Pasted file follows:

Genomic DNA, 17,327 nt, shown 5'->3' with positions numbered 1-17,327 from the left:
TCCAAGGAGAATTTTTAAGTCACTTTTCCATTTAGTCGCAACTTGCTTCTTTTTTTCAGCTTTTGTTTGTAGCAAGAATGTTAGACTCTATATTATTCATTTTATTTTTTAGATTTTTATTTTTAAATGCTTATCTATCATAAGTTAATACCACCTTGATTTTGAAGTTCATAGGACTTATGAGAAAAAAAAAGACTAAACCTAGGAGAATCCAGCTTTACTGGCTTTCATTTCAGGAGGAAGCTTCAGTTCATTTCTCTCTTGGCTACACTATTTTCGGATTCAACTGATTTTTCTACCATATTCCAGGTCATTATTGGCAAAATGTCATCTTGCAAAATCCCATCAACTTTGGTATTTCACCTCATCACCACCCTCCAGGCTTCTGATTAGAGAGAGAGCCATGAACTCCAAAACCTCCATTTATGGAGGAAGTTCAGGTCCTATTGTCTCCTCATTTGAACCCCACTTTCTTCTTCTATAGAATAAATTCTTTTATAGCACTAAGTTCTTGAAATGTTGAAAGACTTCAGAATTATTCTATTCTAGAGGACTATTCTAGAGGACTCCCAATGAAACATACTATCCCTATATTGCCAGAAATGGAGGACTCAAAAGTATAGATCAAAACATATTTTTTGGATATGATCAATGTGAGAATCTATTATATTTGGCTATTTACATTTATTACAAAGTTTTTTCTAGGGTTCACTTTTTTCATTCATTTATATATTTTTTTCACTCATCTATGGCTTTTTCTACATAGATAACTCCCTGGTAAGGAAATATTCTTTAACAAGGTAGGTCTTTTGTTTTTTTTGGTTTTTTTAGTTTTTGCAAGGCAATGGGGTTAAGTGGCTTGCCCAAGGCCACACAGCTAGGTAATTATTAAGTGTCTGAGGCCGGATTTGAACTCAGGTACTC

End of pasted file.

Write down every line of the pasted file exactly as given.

Genomic DNA, 17,327 nt, shown 5'->3' with positions numbered 1-17,327 from the left:
TCCAAGGAGAATTTTTAAGTCACTTTTCCATTTAGTCGCAACTTGCTTCTTTTTTTCAGCTTTTGTTTGTAGCAAGAATGTTAGACTCTATATTATTCATTTTATTTTTTAGATTTTTATTTTTAAATGCTTATCTATCATAAGTTAATACCACCTTGATTTTGAAGTTCATAGGACTTATGAGAAAAAAAAAGACTAAACCTAGGAGAATCCAGCTTTACTGGCTTTCATTTCAGGAGGAAGCTTCAGTTCATTTCTCTCTTGGCTACACTATTTTCGGATTCAACTGATTTTTCTACCATATTCCAGGTCATTATTGGCAAAATGTCATCTTGCAAAATCCCATCAACTTTGGTATTTCACCTCATCACCACCCTCCAGGCTTCTGATTAGAGAGAGAGCCATGAACTCCAAAACCTCCATTTATGGAGGAAGTTCAGGTCCTATTGTCTCCTCATTTGAACCCCACTTTCTTCTTCTATAGAATAAATTCTTTTATAGCACTAAGTTCTTGAAATGTTGAAAGACTTCAGAATTATTCTATTCTAGAGGACTATTCTAGAGGACTCCCAATGAAACATACTATCCCTATATTGCCAGAAATGGAGGACTCAAAAGTATAGATCAAAACATATTTTTTGGATATGATCAATGTGAGAATCTATTATATTTGGCTATTTACATTTATTACAAAGTTTTTTCTAGGGTTCACTTTTTTCATTCATTTATATATTTTTTTCACTCATCTATGGCTTTTTCTACATAGATAACTCCCTGGTAAGGAAATATTCTTTAACAAGGTAGGTCTTTTGTTTTTTTTGGTTTTTTTAGTTTTTGCAAGGCAATGGGGTTAAGTGGCTTGCCCAAGGCCACACAGCTAGGTAATTATTAAGTGTCTGAGGCCGGATTTGAACTCAGGTACTC